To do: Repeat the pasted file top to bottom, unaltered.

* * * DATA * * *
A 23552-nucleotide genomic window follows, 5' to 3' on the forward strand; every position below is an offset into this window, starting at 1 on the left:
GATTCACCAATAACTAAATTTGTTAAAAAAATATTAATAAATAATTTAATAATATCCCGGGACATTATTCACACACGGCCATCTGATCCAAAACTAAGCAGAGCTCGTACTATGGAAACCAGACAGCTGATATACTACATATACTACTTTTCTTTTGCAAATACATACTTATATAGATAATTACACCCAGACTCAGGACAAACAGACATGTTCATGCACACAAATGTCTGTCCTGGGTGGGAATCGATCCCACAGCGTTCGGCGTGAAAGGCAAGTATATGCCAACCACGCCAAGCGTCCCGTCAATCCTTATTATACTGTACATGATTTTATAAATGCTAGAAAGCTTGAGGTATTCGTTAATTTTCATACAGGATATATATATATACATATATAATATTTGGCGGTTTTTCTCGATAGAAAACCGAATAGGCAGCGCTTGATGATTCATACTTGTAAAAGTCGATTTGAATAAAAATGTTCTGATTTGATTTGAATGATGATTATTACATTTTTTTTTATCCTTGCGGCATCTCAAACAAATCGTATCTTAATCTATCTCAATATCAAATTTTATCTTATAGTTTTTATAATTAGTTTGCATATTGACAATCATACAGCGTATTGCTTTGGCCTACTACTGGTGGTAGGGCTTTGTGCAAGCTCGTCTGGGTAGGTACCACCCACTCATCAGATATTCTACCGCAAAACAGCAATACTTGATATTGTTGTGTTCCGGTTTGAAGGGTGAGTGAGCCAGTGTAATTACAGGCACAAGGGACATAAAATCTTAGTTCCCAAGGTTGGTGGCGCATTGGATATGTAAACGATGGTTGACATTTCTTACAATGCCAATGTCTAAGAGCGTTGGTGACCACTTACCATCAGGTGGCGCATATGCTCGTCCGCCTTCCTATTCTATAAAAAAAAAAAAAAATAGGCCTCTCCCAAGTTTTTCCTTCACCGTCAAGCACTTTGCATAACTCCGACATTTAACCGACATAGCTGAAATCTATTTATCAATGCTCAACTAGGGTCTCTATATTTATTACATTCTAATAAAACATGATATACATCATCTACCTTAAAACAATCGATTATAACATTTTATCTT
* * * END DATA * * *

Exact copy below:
A 23552-nucleotide genomic window follows, 5' to 3' on the forward strand; every position below is an offset into this window, starting at 1 on the left:
GATTCACCAATAACTAAATTTGTTAAAAAAATATTAATAAATAATTTAATAATATCCCGGGACATTATTCACACACGGCCATCTGATCCAAAACTAAGCAGAGCTCGTACTATGGAAACCAGACAGCTGATATACTACATATACTACTTTTCTTTTGCAAATACATACTTATATAGATAATTACACCCAGACTCAGGACAAACAGACATGTTCATGCACACAAATGTCTGTCCTGGGTGGGAATCGATCCCACAGCGTTCGGCGTGAAAGGCAAGTATATGCCAACCACGCCAAGCGTCCCGTCAATCCTTATTATACTGTACATGATTTTATAAATGCTAGAAAGCTTGAGGTATTCGTTAATTTTCATACAGGATATATATATATACATATATAATATTTGGCGGTTTTTCTCGATAGAAAACCGAATAGGCAGCGCTTGATGATTCATACTTGTAAAAGTCGATTTGAATAAAAATGTTCTGATTTGATTTGAATGATGATTATTACATTTTTTTTTATCCTTGCGGCATCTCAAACAAATCGTATCTTAATCTATCTCAATATCAAATTTTATCTTATAGTTTTTATAATTAGTTTGCATATTGACAATCATACAGCGTATTGCTTTGGCCTACTACTGGTGGTAGGGCTTTGTGCAAGCTCGTCTGGGTAGGTACCACCCACTCATCAGATATTCTACCGCAAAACAGCAATACTTGATATTGTTGTGTTCCGGTTTGAAGGGTGAGTGAGCCAGTGTAATTACAGGCACAAGGGACATAAAATCTTAGTTCCCAAGGTTGGTGGCGCATTGGATATGTAAACGATGGTTGACATTTCTTACAATGCCAATGTCTAAGAGCGTTGGTGACCACTTACCATCAGGTGGCGCATATGCTCGTCCGCCTTCCTATTCTATAAAAAAAAAAAAAAATAGGCCTCTCCCAAGTTTTTCCTTCACCGTCAAGCACTTTGCATAACTCCGACATTTAACCGACATAGCTGAAATCTATTTATCAATGCTCAACTAGGGTCTCTATATTTATTACATTCTAATAAAACATGATATACATCATCTACCTTAAAACAATCGATTATAACATTTTATCTT